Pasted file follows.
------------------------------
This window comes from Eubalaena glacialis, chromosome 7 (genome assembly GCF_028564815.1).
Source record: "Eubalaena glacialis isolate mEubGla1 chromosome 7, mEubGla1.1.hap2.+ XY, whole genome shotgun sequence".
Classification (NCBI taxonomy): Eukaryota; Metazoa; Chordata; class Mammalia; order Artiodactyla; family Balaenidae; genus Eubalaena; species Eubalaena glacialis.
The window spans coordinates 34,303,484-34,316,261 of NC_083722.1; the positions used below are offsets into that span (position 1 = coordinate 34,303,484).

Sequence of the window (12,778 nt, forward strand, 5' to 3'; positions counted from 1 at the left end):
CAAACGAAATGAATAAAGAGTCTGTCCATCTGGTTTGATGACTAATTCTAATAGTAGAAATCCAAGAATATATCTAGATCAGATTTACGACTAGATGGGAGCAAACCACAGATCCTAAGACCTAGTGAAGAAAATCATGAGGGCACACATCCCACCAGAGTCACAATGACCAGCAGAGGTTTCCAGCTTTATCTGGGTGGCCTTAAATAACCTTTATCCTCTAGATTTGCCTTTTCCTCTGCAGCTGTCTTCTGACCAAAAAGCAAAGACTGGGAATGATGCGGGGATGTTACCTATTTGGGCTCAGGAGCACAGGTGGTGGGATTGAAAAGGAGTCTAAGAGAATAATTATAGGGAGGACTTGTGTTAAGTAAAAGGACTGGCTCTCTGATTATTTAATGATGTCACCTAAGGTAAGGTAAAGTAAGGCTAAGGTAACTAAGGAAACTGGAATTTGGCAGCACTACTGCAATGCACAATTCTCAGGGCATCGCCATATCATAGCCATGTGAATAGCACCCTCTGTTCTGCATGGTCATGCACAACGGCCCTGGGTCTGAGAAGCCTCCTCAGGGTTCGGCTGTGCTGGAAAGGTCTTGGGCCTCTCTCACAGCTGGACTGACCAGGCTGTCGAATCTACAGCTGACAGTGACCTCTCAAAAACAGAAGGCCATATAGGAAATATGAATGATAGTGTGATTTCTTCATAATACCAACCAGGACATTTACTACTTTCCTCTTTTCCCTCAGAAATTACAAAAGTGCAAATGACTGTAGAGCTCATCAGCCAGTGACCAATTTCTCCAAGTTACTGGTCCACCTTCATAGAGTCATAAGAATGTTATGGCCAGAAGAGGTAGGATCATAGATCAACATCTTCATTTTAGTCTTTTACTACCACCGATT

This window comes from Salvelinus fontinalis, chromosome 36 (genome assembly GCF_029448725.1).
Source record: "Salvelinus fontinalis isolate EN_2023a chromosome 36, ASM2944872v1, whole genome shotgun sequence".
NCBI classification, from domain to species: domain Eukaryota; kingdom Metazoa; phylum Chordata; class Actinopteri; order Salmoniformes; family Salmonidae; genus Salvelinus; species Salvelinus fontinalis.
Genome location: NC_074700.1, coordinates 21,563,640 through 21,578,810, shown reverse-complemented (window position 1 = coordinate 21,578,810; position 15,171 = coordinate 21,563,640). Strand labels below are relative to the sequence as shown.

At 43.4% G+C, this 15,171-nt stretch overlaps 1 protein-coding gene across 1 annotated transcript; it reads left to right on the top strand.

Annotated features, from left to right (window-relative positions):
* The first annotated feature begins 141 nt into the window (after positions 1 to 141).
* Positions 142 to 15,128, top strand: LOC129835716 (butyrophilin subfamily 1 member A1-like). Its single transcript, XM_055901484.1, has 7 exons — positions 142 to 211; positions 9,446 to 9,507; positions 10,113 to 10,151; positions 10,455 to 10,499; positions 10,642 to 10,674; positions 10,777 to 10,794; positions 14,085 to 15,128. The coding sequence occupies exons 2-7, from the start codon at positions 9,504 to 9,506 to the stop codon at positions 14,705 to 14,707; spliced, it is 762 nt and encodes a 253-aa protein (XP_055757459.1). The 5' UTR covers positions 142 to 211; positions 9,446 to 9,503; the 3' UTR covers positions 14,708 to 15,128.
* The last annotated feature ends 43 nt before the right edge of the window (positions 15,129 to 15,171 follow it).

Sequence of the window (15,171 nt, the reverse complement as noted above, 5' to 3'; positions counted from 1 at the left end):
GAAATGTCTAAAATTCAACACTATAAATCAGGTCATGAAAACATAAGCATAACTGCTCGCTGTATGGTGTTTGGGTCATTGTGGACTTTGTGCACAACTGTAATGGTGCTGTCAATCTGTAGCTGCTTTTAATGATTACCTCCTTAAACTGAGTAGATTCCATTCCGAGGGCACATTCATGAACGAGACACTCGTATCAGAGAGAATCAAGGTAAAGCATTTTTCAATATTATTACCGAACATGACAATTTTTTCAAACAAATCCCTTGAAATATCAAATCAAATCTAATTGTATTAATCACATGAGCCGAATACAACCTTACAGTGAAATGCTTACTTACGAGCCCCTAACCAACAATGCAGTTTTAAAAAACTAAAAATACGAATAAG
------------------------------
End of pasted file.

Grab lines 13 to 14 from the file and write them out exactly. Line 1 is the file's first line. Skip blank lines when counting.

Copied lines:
* The first annotated feature begins 141 nt into the window (after positions 1 to 141).
* Positions 142 to 15,128, top strand: LOC129835716 (butyrophilin subfamily 1 member A1-like). Its single transcript, XM_055901484.1, has 7 exons — positions 142 to 211; positions 9,446 to 9,507; positions 10,113 to 10,151; positions 10,455 to 10,499; positions 10,642 to 10,674; positions 10,777 to 10,794; positions 14,085 to 15,128. The coding sequence occupies exons 2-7, from the start codon at positions 9,504 to 9,506 to the stop codon at positions 14,705 to 14,707; spliced, it is 762 nt and encodes a 253-aa protein (XP_055757459.1). The 5' UTR covers positions 142 to 211; positions 9,446 to 9,503; the 3' UTR covers positions 14,708 to 15,128.